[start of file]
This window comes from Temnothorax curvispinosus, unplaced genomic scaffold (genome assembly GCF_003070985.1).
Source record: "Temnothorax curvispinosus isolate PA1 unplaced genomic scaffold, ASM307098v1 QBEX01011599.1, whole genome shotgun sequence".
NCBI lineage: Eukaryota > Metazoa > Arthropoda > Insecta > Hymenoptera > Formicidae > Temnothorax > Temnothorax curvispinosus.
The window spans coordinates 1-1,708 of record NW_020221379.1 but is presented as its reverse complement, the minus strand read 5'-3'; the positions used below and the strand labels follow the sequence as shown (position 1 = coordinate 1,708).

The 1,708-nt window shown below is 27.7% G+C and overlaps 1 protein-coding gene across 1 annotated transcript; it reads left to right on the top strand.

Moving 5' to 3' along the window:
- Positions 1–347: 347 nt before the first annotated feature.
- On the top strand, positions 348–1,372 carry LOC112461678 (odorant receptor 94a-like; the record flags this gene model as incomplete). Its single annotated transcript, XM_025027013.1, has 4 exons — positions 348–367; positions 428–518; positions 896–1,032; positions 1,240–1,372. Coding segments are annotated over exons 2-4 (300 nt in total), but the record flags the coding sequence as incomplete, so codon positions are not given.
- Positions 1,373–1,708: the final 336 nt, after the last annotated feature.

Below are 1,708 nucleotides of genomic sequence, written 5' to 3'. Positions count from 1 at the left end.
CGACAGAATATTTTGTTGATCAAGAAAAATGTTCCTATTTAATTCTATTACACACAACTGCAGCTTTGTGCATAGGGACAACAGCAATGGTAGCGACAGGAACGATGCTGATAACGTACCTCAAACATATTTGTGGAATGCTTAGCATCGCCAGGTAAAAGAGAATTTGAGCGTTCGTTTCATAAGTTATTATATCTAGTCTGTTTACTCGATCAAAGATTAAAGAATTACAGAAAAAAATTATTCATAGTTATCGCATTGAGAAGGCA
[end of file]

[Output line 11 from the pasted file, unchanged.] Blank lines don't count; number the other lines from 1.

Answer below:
CGACAGAATATTTTGTTGATCAAGAAAAATGTTCCTATTTAATTCTATTACACACAACTGCAGCTTTGTGCATAGGGACAACAGCAATGGTAGCGACAGGAACGATGCTGATAACGTACCTCAAACATATTTGTGGAATGCTTAGCATCGCCAGGTAAAAGAGAATTTGAGCGTTCGTTTCATAAGTTATTATATCTAGTCTGTTTACTCGATCAAAGATTAAAGAATTACAGAAAAAAATTATTCATAGTTATCGCATTGAGAAGGCA